‘HIGH speed, high risk’ is the message from Dyfed-Powys Police as they launch a campaign aimed at reducing the number of motorcycle-related deaths and serious injuries on local roads.

In 2018, 67 motorcyclists were either killed or seriously injured on roads in Carmarthenshire, Ceredigion, Pembrokeshire and Powys, and figures held by the force show that men were eight times more likely to be affected than women.

Dyfed-Powys Police have today (March 24) launched their annual campaign, #OpDarwen, which aims to reduce those numbers.

The force is warning that there will be an increased focus on roads until October.

As part of the operation they are urging motorcyclists to ride safely and reminding drivers to be vigilant to motorbikes and other powered two-wheelers.

Superintended Craig Templeton, Head of Specialist Operations at Dyfed-Powys Police, said: “Motorcyclists have long been identified as particularly vulnerable road users and reducing the number of road deaths and casualties on our roads is a priority.

“Most fatal road collisions happen on country roads, and inappropriate speed is one of the main factors.

“The national speed limit on single carriage roads is 60mph but you may need to drive under that in order to drive correctly for the conditions.

“These roads often have sharp bends, blind bends and unexpected hazards - brake carefully and give yourself time to react and stay in control.

“As the weather improves we see more bikers on the roads taking advantage of the stunning routes through Dyfed-Powys. As well as locals, we are seeing more and more visitors coming here to enjoy the scenery.

“We have always welcomed motorcyclists from outside our borders to enjoy the landscape, but they must be aware that Dyfed-Powys Police is doing all it can to ensure our roads are used safely by all.”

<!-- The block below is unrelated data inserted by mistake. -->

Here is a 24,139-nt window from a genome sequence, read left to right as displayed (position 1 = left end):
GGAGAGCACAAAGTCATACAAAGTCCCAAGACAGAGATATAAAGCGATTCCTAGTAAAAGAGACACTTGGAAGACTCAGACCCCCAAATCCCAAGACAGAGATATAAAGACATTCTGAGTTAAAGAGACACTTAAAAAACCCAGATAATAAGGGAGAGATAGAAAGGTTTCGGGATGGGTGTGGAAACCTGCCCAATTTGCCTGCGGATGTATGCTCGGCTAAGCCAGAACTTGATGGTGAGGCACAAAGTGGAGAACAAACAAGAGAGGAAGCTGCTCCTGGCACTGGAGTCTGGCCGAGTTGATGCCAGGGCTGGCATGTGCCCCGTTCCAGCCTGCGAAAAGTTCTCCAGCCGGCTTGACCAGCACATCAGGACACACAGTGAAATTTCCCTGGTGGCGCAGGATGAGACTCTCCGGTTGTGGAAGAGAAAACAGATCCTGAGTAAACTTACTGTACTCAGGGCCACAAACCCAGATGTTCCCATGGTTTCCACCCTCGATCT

The force is working with partners in Go Safe, Mid and West Wales Fire and Rescue Service (MAWWFRS), and Welsh Ambulance to educate motorcyclists and drivers about the risks of excess speed and improve outcomes when a collision occurs.

As bikers tend to ride in groups or pairs, it is usually the case that when one is involved in an accident the first person on the scene will be a fellow biker.

Biker Down! is delivered by firefighters and the Fire Bike Team from MAWWFRS and aims to reduce the number of motorcyclists killed and seriously injured in road accidents.

The free course is made up of three modules and will give participants a better understanding of what to do if they come across a road traffic collision and how to manage it safely. Search @MAWWFRS on Facebook to find an event.

Superintendent Templeton continued: “Everyone must take responsibility for their own and others safety on our roads and be aware of their riding and driving manner. Action will be taken against anyone choosing to ride or drive anti-socially, recklessly or illegally on our roads.

“Our officers see far too many tragedies, many preventable.

"Roads Policing Units will be out throughout Dyfed-Powys using a combination of education, engagement and enforcement to prevent further tragedies. ”